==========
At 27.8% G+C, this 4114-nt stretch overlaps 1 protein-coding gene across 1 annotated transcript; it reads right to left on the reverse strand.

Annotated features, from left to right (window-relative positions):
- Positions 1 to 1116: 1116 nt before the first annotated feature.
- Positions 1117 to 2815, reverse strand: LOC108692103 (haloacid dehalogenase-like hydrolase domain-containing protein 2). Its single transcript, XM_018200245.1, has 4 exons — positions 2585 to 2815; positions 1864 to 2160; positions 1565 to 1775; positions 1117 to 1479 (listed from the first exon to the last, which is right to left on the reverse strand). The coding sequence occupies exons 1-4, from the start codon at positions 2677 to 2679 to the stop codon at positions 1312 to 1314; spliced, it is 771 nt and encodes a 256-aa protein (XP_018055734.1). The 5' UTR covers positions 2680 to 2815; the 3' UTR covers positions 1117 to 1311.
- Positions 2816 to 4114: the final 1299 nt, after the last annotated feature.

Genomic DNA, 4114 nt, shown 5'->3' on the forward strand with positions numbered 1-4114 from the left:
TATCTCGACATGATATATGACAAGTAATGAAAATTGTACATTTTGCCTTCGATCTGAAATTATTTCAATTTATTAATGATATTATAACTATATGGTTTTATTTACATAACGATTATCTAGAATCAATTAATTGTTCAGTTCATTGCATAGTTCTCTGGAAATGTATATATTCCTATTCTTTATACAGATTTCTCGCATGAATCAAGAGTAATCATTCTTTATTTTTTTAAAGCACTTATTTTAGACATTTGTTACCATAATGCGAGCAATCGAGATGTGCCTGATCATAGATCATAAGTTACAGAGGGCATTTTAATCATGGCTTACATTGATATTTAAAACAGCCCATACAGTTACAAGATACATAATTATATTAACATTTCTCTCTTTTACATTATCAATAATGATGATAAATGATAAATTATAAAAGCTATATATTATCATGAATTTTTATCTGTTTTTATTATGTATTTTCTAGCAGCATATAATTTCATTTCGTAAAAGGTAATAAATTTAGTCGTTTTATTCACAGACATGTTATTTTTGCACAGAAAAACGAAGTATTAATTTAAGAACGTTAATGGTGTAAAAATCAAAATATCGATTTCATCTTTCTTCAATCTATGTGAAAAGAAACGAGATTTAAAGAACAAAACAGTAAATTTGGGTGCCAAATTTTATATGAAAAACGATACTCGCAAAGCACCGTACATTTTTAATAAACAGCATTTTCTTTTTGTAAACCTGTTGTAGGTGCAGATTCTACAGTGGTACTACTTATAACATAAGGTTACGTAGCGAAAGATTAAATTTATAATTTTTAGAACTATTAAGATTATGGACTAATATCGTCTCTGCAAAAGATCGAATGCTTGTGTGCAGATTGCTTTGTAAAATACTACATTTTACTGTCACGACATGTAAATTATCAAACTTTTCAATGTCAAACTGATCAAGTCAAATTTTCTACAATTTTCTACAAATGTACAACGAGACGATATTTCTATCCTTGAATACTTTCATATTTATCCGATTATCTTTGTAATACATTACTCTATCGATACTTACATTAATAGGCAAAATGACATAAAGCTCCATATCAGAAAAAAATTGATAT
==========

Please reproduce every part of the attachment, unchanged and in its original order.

At 27.8% G+C, this 4114-nt stretch overlaps 1 protein-coding gene across 1 annotated transcript; it reads right to left on the reverse strand.

Annotated features, from left to right (window-relative positions):
- Positions 1 to 1116: 1116 nt before the first annotated feature.
- Positions 1117 to 2815, reverse strand: LOC108692103 (haloacid dehalogenase-like hydrolase domain-containing protein 2). Its single transcript, XM_018200245.1, has 4 exons — positions 2585 to 2815; positions 1864 to 2160; positions 1565 to 1775; positions 1117 to 1479 (listed from the first exon to the last, which is right to left on the reverse strand). The coding sequence occupies exons 1-4, from the start codon at positions 2677 to 2679 to the stop codon at positions 1312 to 1314; spliced, it is 771 nt and encodes a 256-aa protein (XP_018055734.1). The 5' UTR covers positions 2680 to 2815; the 3' UTR covers positions 1117 to 1311.
- Positions 2816 to 4114: the final 1299 nt, after the last annotated feature.

Genomic DNA, 4114 nt, shown 5'->3' on the forward strand with positions numbered 1-4114 from the left:
TATCTCGACATGATATATGACAAGTAATGAAAATTGTACATTTTGCCTTCGATCTGAAATTATTTCAATTTATTAATGATATTATAACTATATGGTTTTATTTACATAACGATTATCTAGAATCAATTAATTGTTCAGTTCATTGCATAGTTCTCTGGAAATGTATATATTCCTATTCTTTATACAGATTTCTCGCATGAATCAAGAGTAATCATTCTTTATTTTTTTAAAGCACTTATTTTAGACATTTGTTACCATAATGCGAGCAATCGAGATGTGCCTGATCATAGATCATAAGTTACAGAGGGCATTTTAATCATGGCTTACATTGATATTTAAAACAGCCCATACAGTTACAAGATACATAATTATATTAACATTTCTCTCTTTTACATTATCAATAATGATGATAAATGATAAATTATAAAAGCTATATATTATCATGAATTTTTATCTGTTTTTATTATGTATTTTCTAGCAGCATATAATTTCATTTCGTAAAAGGTAATAAATTTAGTCGTTTTATTCACAGACATGTTATTTTTGCACAGAAAAACGAAGTATTAATTTAAGAACGTTAATGGTGTAAAAATCAAAATATCGATTTCATCTTTCTTCAATCTATGTGAAAAGAAACGAGATTTAAAGAACAAAACAGTAAATTTGGGTGCCAAATTTTATATGAAAAACGATACTCGCAAAGCACCGTACATTTTTAATAAACAGCATTTTCTTTTTGTAAACCTGTTGTAGGTGCAGATTCTACAGTGGTACTACTTATAACATAAGGTTACGTAGCGAAAGATTAAATTTATAATTTTTAGAACTATTAAGATTATGGACTAATATCGTCTCTGCAAAAGATCGAATGCTTGTGTGCAGATTGCTTTGTAAAATACTACATTTTACTGTCACGACATGTAAATTATCAAACTTTTCAATGTCAAACTGATCAAGTCAAATTTTCTACAATTTTCTACAAATGTACAACGAGACGATATTTCTATCCTTGAATACTTTCATATTTATCCGATTATCTTTGTAATACATTACTCTATCGATACTTACATTAATAGGCAAAATGACATAAAGCTCCATATCAGAAAAAAATTGATAT